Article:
5 ways to peacefully live with wolves

Dopo le ultime uccisioni avvenute nella Maremma toscana, il Wwf si mobilita e suggerisce 5 interventi mirati per una convivenza pacifica tra uomo e lupo.

It seems to be back in the past, when wolves used to attack villages for livestock, putting entire families on their knees. Loosing animals meant hunger. Thus, the systematic wolf hunting became the public display of man’s strength on the wild animal.


This is what is happing in the area of the Maremma, Tuscany, Italy. “From the 70’s we haven’t assisted to such fury on a symbol species,” said Dante Caserta, President of WWF Italy. “These repeated poaching actions must be condemned, and no situation can justify them. The species has been on the brink of extinction for decades, but now the wolf rebounded in mountainous areas thanks to the efforts of associations, institutions and research activities.”


The WWF suggests 5 actions for a peaceful cohabitation among wolves, tourism and cattle livestock.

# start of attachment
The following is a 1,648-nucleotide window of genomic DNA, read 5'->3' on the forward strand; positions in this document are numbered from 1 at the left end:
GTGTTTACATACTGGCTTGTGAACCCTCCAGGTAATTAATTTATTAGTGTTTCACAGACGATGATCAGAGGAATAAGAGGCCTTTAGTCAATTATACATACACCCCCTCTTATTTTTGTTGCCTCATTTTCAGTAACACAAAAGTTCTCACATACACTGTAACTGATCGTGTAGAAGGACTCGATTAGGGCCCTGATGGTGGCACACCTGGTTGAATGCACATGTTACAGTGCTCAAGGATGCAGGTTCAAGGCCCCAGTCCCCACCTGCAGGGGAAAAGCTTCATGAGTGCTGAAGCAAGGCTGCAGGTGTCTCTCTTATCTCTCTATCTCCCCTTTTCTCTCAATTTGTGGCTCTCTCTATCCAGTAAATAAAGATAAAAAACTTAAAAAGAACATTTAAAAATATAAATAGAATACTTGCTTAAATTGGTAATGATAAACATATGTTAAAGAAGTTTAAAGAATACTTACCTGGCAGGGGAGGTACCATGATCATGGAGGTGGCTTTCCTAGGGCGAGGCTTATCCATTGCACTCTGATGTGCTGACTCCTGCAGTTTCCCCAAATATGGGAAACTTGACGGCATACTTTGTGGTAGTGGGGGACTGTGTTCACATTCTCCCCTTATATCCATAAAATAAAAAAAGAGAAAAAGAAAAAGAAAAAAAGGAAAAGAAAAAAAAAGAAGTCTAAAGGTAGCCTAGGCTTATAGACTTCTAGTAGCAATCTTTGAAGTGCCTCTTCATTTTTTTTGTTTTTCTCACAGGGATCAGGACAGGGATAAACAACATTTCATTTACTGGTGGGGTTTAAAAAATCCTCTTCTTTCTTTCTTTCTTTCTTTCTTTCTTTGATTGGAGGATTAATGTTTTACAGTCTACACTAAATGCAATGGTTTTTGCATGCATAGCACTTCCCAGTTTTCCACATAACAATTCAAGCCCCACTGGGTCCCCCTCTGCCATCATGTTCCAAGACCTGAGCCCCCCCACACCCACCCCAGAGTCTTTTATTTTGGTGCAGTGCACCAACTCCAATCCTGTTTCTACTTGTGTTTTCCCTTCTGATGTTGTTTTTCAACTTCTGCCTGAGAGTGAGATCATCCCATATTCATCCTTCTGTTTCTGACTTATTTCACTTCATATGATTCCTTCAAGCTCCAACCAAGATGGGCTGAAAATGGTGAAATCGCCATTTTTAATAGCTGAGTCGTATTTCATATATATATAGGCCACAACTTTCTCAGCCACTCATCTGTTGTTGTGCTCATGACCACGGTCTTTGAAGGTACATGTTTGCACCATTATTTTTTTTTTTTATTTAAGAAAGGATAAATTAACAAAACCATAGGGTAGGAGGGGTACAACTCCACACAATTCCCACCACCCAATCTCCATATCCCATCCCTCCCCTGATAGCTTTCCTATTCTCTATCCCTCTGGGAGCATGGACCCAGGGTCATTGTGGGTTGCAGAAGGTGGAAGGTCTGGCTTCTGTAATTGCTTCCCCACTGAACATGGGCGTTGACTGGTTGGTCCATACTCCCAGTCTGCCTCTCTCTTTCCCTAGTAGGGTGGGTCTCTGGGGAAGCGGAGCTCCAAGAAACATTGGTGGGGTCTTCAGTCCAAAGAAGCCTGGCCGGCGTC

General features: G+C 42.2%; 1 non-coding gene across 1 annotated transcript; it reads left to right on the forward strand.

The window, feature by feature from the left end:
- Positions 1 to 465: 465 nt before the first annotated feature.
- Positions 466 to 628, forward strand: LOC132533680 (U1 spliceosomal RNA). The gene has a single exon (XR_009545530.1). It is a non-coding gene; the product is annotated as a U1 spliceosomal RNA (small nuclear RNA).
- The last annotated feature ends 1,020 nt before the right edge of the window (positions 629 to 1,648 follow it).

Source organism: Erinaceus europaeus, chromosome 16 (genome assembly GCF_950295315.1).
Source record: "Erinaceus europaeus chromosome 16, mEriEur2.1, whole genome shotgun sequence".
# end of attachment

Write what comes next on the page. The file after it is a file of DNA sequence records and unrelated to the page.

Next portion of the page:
1. PROTECTION. Incentivise and adopt anti-poaching systems, able to protect breeding farms from undesired intrusions that could be dangerous for livestock.


2. COMPENSATION. Ease the access to compensations for the damages caused by possible attacks, by reducing red tape.


3. ESTRAYS. Effectively manage pets, in order to fight the phenomenon of stray animals, which can often be confused with wild animals’ attacks.


4. MONITORING. Create a coordinated network to register the damages and to promote concrete interventions that allow helping farmers in mitigating damages.


5. INTRUDERS. When verified, intervene to remove wild wolf-dog hybrids that could represent a threat to livestock and to the conservation of the wolf species itself.

Translated by

Siamo anche su WhatsApp. Segui il canale ufficiale LifeGate per restare aggiornata, aggiornato sulle ultime notizie e sulle nostre attività.

Licenza Creative Commons
Quest'opera è distribuita con Licenza Creative Commons Attribuzione - Non commerciale - Non opere derivate 4.0 Internazionale.

Related articles
Oslo to create a bee highway

People are increasingly committing themselves to protect one of the Planet’s most important pollinators: bees. And in Norway they are creating a green corridor exactly for them.

Environmental migrants: the storm ahead

100,000 lives were lost in the Sahel region of Africa between 1972 and 1984 due to a long lasting drought and the famine it caused. A recent scientific study shows that global warming has more recently increased rainfall in the area, temporarily relieving it from drought. This has led many, such as Forbes contributor James